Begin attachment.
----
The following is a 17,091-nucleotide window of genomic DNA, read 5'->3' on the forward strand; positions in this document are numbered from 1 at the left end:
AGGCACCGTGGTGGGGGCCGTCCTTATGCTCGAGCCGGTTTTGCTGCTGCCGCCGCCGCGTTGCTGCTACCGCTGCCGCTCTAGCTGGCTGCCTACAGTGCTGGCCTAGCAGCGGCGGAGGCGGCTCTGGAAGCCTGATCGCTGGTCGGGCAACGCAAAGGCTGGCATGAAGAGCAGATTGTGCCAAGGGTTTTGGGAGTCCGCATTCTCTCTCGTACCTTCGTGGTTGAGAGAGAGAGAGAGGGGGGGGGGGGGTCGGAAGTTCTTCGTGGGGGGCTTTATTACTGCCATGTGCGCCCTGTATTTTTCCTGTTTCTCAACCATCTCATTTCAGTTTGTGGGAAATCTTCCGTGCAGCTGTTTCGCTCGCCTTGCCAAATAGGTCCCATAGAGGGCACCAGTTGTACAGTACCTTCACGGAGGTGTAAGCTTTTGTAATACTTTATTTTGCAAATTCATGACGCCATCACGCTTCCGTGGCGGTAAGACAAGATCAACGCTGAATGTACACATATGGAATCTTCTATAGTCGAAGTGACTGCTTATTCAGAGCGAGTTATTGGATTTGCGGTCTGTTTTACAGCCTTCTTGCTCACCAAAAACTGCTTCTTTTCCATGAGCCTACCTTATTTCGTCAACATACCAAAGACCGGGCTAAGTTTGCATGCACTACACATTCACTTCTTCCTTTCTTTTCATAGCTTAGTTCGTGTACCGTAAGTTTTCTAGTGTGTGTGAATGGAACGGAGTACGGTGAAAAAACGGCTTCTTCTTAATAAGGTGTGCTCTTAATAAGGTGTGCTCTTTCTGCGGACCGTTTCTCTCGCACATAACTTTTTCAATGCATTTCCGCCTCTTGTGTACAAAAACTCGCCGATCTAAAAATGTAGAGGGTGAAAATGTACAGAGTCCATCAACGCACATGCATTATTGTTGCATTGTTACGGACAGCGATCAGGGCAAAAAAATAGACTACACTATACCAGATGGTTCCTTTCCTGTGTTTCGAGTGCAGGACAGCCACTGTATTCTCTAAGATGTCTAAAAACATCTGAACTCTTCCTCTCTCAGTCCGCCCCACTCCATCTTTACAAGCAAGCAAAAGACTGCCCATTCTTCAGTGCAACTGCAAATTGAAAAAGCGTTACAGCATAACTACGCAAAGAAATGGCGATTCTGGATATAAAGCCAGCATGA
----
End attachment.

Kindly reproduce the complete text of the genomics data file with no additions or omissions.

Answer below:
The following is a 17,091-nucleotide window of genomic DNA, read 5'->3' on the forward strand; positions in this document are numbered from 1 at the left end:
AGGCACCGTGGTGGGGGCCGTCCTTATGCTCGAGCCGGTTTTGCTGCTGCCGCCGCCGCGTTGCTGCTACCGCTGCCGCTCTAGCTGGCTGCCTACAGTGCTGGCCTAGCAGCGGCGGAGGCGGCTCTGGAAGCCTGATCGCTGGTCGGGCAACGCAAAGGCTGGCATGAAGAGCAGATTGTGCCAAGGGTTTTGGGAGTCCGCATTCTCTCTCGTACCTTCGTGGTTGAGAGAGAGAGAGAGGGGGGGGGGGGGTCGGAAGTTCTTCGTGGGGGGCTTTATTACTGCCATGTGCGCCCTGTATTTTTCCTGTTTCTCAACCATCTCATTTCAGTTTGTGGGAAATCTTCCGTGCAGCTGTTTCGCTCGCCTTGCCAAATAGGTCCCATAGAGGGCACCAGTTGTACAGTACCTTCACGGAGGTGTAAGCTTTTGTAATACTTTATTTTGCAAATTCATGACGCCATCACGCTTCCGTGGCGGTAAGACAAGATCAACGCTGAATGTACACATATGGAATCTTCTATAGTCGAAGTGACTGCTTATTCAGAGCGAGTTATTGGATTTGCGGTCTGTTTTACAGCCTTCTTGCTCACCAAAAACTGCTTCTTTTCCATGAGCCTACCTTATTTCGTCAACATACCAAAGACCGGGCTAAGTTTGCATGCACTACACATTCACTTCTTCCTTTCTTTTCATAGCTTAGTTCGTGTACCGTAAGTTTTCTAGTGTGTGTGAATGGAACGGAGTACGGTGAAAAAACGGCTTCTTCTTAATAAGGTGTGCTCTTAATAAGGTGTGCTCTTTCTGCGGACCGTTTCTCTCGCACATAACTTTTTCAATGCATTTCCGCCTCTTGTGTACAAAAACTCGCCGATCTAAAAATGTAGAGGGTGAAAATGTACAGAGTCCATCAACGCACATGCATTATTGTTGCATTGTTACGGACAGCGATCAGGGCAAAAAAATAGACTACACTATACCAGATGGTTCCTTTCCTGTGTTTCGAGTGCAGGACAGCCACTGTATTCTCTAAGATGTCTAAAAACATCTGAACTCTTCCTCTCTCAGTCCGCCCCACTCCATCTTTACAAGCAAGCAAAAGACTGCCCATTCTTCAGTGCAACTGCAAATTGAAAAAGCGTTACAGCATAACTACGCAAAGAAATGGCGATTCTGGATATAAAGCCAGCATGA